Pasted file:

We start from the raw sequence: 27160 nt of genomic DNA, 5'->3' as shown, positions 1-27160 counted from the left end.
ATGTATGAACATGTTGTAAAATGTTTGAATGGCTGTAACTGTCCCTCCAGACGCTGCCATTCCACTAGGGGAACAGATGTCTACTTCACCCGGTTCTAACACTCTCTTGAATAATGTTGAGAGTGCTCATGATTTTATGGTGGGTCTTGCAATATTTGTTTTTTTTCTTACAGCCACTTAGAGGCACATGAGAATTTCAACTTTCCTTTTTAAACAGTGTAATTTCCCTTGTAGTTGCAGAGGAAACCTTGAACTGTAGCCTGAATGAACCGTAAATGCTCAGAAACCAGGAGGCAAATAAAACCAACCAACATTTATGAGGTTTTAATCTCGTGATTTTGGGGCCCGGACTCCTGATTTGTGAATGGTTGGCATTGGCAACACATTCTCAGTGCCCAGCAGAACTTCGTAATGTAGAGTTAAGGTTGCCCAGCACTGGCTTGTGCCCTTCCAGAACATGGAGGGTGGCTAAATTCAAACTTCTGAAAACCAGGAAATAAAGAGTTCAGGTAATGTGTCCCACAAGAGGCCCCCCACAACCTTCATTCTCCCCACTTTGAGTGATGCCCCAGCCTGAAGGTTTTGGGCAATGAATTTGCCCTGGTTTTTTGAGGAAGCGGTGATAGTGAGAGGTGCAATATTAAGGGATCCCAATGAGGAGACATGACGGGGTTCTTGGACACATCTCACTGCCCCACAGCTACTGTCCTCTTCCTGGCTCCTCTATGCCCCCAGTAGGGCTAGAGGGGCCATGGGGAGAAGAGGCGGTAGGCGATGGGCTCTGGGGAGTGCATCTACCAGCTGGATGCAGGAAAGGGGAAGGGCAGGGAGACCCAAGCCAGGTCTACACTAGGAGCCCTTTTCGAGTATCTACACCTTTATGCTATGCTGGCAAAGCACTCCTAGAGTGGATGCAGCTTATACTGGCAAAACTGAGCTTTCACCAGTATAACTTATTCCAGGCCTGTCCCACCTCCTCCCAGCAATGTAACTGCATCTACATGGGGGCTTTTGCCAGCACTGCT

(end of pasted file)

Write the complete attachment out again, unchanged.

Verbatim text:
We start from the raw sequence: 27160 nt of genomic DNA, 5'->3' as shown, positions 1-27160 counted from the left end.
ATGTATGAACATGTTGTAAAATGTTTGAATGGCTGTAACTGTCCCTCCAGACGCTGCCATTCCACTAGGGGAACAGATGTCTACTTCACCCGGTTCTAACACTCTCTTGAATAATGTTGAGAGTGCTCATGATTTTATGGTGGGTCTTGCAATATTTGTTTTTTTTCTTACAGCCACTTAGAGGCACATGAGAATTTCAACTTTCCTTTTTAAACAGTGTAATTTCCCTTGTAGTTGCAGAGGAAACCTTGAACTGTAGCCTGAATGAACCGTAAATGCTCAGAAACCAGGAGGCAAATAAAACCAACCAACATTTATGAGGTTTTAATCTCGTGATTTTGGGGCCCGGACTCCTGATTTGTGAATGGTTGGCATTGGCAACACATTCTCAGTGCCCAGCAGAACTTCGTAATGTAGAGTTAAGGTTGCCCAGCACTGGCTTGTGCCCTTCCAGAACATGGAGGGTGGCTAAATTCAAACTTCTGAAAACCAGGAAATAAAGAGTTCAGGTAATGTGTCCCACAAGAGGCCCCCCACAACCTTCATTCTCCCCACTTTGAGTGATGCCCCAGCCTGAAGGTTTTGGGCAATGAATTTGCCCTGGTTTTTTGAGGAAGCGGTGATAGTGAGAGGTGCAATATTAAGGGATCCCAATGAGGAGACATGACGGGGTTCTTGGACACATCTCACTGCCCCACAGCTACTGTCCTCTTCCTGGCTCCTCTATGCCCCCAGTAGGGCTAGAGGGGCCATGGGGAGAAGAGGCGGTAGGCGATGGGCTCTGGGGAGTGCATCTACCAGCTGGATGCAGGAAAGGGGAAGGGCAGGGAGACCCAAGCCAGGTCTACACTAGGAGCCCTTTTCGAGTATCTACACCTTTATGCTATGCTGGCAAAGCACTCCTAGAGTGGATGCAGCTTATACTGGCAAAACTGAGCTTTCACCAGTATAACTTATTCCAGGCCTGTCCCACCTCCTCCCAGCAATGTAACTGCATCTACATGGGGGCTTTTGCCAGCACTGCT